Wednesday, 13 July 2011

P - Public Breastfeeding

Oh to live in Europe, where I could get my boobs out anywhere, anytime and no one would give a blind bit of notice. But here, in dreary wet England, I am full of inhibitions and feel every disapproving glare as a prod in my side. I have a friend, who I have huge admiration for, when she breast feeds she is all grace and no anxiety. I have seen her breast feed her new-born whilst leading a toddler around a play area, or managing to feed on the school run, whilst collecting many children. She has developed an art. But her secret is to remove any inhibitions and just enjoy that she has content babies. Her boobs are about an eight of the side of mine as well, I do think this helps.

The more children I have, the more I have learnt to relax, but still I have hang ups, it doesn't help that my boobs often resemble pumped up watermelons when breast feeding and seem to have their own agenda to expose themselves, or that I have listened to numerous, small minded people and their ridiculous hang ups on other women breast feeding in public.  I mean, what would people prefer, to sit in a cafe, with a SCREAMING baby at the next table, or to sit in a cafe with a content baby feeding from their mother? When a child is feeding, you can't see anything anyway, maybe a small patch of flesh, which would be less than you see on most women, under the age of 30, walking down the high street. 

Being a people pleaser I tried to breast feed with discretion. I would cover my feeding baby with a blanket, which was draped over my shoulder, until my brother-in-law commented that it reminded him of one of Michael Jackson's babies. Certainly didn't want any of my parenting techniques to be linked to his.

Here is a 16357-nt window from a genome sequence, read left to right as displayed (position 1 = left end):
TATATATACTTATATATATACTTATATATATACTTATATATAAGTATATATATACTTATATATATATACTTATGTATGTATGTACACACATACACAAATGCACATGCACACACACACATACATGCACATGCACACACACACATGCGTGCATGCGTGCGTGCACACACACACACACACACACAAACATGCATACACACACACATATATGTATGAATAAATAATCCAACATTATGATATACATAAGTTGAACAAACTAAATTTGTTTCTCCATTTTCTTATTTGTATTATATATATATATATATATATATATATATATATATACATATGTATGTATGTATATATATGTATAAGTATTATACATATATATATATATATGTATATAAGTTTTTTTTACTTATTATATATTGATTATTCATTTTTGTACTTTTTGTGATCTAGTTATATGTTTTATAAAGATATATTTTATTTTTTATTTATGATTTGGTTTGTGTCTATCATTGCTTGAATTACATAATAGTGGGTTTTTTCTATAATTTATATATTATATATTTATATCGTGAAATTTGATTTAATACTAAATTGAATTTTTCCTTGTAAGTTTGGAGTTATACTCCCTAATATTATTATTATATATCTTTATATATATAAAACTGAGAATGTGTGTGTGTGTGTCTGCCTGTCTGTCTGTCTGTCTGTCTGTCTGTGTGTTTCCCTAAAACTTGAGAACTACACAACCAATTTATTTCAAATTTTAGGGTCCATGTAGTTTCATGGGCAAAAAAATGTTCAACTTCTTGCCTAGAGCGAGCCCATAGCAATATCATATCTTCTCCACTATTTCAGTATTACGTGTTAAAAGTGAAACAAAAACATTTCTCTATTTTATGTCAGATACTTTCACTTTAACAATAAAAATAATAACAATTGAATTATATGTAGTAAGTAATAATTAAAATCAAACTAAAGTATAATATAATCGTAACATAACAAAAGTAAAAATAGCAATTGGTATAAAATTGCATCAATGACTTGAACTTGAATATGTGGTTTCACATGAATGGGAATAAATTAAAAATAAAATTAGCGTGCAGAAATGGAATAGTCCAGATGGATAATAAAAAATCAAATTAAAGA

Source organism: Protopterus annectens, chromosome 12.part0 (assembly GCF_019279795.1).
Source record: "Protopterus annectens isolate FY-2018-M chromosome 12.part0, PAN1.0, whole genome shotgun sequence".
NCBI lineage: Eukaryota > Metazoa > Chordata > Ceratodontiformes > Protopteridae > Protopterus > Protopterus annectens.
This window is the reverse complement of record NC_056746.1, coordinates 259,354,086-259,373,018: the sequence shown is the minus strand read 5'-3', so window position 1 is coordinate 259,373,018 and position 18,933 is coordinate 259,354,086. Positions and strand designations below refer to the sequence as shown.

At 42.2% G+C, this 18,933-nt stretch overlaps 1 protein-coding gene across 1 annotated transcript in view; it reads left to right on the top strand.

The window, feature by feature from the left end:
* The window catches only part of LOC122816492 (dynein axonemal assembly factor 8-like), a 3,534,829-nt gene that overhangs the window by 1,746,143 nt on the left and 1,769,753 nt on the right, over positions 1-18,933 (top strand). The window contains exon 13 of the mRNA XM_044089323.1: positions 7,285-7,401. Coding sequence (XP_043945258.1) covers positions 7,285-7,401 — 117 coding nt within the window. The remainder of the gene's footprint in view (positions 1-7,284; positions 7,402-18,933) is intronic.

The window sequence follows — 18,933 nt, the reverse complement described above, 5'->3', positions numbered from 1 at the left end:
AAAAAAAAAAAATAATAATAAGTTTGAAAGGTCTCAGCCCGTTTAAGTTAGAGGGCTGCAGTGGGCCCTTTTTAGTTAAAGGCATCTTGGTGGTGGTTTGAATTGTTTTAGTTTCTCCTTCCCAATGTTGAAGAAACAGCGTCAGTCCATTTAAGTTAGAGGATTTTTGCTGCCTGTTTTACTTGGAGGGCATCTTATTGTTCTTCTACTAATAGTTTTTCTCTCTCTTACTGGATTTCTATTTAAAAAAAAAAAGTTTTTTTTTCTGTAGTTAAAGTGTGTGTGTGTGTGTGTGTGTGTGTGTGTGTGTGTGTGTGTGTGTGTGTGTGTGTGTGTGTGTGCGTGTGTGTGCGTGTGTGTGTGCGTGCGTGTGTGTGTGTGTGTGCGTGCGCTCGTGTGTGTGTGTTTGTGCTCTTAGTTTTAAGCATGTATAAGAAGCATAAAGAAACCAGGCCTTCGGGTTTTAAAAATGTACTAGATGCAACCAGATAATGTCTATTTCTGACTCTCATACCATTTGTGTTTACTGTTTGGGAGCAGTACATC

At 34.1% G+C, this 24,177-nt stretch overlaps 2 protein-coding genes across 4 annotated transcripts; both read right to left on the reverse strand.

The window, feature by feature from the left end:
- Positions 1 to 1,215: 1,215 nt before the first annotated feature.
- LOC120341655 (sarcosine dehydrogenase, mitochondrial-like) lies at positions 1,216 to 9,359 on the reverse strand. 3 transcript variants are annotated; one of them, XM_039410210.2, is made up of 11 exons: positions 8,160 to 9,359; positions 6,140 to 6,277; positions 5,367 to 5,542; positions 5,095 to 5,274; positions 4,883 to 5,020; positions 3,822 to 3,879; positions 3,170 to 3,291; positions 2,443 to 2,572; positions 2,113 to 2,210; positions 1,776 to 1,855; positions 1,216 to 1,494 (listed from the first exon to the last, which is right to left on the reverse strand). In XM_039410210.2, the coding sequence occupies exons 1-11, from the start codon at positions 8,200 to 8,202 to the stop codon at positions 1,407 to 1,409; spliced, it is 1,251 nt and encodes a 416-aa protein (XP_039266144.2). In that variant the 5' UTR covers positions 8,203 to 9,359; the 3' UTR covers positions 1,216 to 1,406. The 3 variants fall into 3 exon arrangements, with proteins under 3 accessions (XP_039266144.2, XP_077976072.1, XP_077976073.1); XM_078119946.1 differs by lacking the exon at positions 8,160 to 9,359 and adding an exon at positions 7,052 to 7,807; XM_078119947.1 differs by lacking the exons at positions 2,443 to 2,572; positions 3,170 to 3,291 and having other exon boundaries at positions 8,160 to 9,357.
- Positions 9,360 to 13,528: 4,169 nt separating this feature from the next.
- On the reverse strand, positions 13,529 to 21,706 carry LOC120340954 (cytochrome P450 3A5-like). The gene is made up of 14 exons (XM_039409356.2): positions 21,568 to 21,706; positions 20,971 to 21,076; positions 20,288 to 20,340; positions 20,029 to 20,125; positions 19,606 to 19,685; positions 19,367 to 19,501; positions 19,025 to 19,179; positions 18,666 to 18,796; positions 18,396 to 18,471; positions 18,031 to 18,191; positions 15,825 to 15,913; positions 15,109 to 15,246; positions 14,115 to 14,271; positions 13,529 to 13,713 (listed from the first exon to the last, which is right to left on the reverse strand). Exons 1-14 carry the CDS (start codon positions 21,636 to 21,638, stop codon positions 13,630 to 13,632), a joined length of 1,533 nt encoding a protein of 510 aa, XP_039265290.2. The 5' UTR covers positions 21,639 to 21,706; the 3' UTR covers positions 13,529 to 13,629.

Then, when out in public, I would often pop back to feed in the car. This was quite successful until when in a retail park car park, my other half locked me in, therefore any small movement set the alarm off, which without the keys I could not turn off. So, I sat breast feeding, with a huge alarm blurring, resulting in every passer by peeping in! Ironic huh?

I found the sling/baby carrier a marvellous device for feeding in public, until... When walking down a local high street, passing a sandwich shop, an ex-pupil clambered down the shop's steps,he waS not looking where he was going due to the concentration it takes to stuff a whole sandwich into one's mouth. He literally fell over me. I stumbled forward, managed to stay on my feet and stop the baby from tumbling out of the sling. However, the baby unlatched from the boob. A very apologetic 16 year old boy, suddenly realised it was his old teacher he had fallen over, "Oh hiya Miss. Sorry. Is this your new baby?" he said peering into the sling locking eyes with my exposed nipple spraying milk. We all blushed. Even the baby.

I thought the layering top was fool proof - you know one top underneath, to cover post-baby belly, then accessing boobs from under the upper garment to ensure minimal exposure. However, an old friend recounted her experience to me:
"I was doing the old 2 tops thing for breast feeding without showing everyone my belly. Got hot and bothered when out shopping, so took the top layer off, and only, when I saw my reflection in a shop window, did I notice that I had my skanky maternity bra on display to all! I'd failed to pull the bottom layer up after the last feed."

So this time, when my third child is born, I am torn between just walking around topless to breast feed, or popping over the channel, where feeding your own child is celebrated not condemned. Both of these may be a bit tiresome though. Could England just lighten up instead?

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